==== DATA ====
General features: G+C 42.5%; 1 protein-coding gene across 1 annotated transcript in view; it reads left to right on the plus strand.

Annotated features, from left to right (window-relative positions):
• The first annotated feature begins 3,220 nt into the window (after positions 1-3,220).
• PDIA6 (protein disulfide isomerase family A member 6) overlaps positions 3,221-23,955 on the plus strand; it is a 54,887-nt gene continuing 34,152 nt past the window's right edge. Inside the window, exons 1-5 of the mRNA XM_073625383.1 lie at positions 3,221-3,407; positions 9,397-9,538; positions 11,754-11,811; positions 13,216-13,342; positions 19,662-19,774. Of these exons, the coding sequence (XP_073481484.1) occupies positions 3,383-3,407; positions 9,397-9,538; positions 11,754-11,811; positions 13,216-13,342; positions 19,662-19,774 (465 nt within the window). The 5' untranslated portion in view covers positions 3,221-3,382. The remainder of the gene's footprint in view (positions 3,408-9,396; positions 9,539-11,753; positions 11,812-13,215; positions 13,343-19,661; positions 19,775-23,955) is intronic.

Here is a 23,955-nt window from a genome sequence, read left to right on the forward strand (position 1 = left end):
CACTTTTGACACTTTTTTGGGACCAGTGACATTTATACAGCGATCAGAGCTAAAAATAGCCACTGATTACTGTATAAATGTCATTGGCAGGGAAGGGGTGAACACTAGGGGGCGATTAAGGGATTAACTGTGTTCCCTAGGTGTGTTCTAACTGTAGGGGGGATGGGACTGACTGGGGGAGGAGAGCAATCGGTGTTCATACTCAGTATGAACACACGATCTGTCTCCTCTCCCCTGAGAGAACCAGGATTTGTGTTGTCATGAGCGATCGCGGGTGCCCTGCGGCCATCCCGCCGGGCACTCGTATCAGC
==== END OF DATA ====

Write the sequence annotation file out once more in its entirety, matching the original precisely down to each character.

General features: G+C 42.5%; 1 protein-coding gene across 1 annotated transcript in view; it reads left to right on the plus strand.

Annotated features, from left to right (window-relative positions):
• The first annotated feature begins 3,220 nt into the window (after positions 1-3,220).
• PDIA6 (protein disulfide isomerase family A member 6) overlaps positions 3,221-23,955 on the plus strand; it is a 54,887-nt gene continuing 34,152 nt past the window's right edge. Inside the window, exons 1-5 of the mRNA XM_073625383.1 lie at positions 3,221-3,407; positions 9,397-9,538; positions 11,754-11,811; positions 13,216-13,342; positions 19,662-19,774. Of these exons, the coding sequence (XP_073481484.1) occupies positions 3,383-3,407; positions 9,397-9,538; positions 11,754-11,811; positions 13,216-13,342; positions 19,662-19,774 (465 nt within the window). The 5' untranslated portion in view covers positions 3,221-3,382. The remainder of the gene's footprint in view (positions 3,408-9,396; positions 9,539-11,753; positions 11,812-13,215; positions 13,343-19,661; positions 19,775-23,955) is intronic.

Here is a 23,955-nt window from a genome sequence, read left to right on the forward strand (position 1 = left end):
CACTTTTGACACTTTTTTGGGACCAGTGACATTTATACAGCGATCAGAGCTAAAAATAGCCACTGATTACTGTATAAATGTCATTGGCAGGGAAGGGGTGAACACTAGGGGGCGATTAAGGGATTAACTGTGTTCCCTAGGTGTGTTCTAACTGTAGGGGGGATGGGACTGACTGGGGGAGGAGAGCAATCGGTGTTCATACTCAGTATGAACACACGATCTGTCTCCTCTCCCCTGAGAGAACCAGGATTTGTGTTGTCATGAGCGATCGCGGGTGCCCTGCGGCCATCCCGCCGGGCACTCGTATCAGC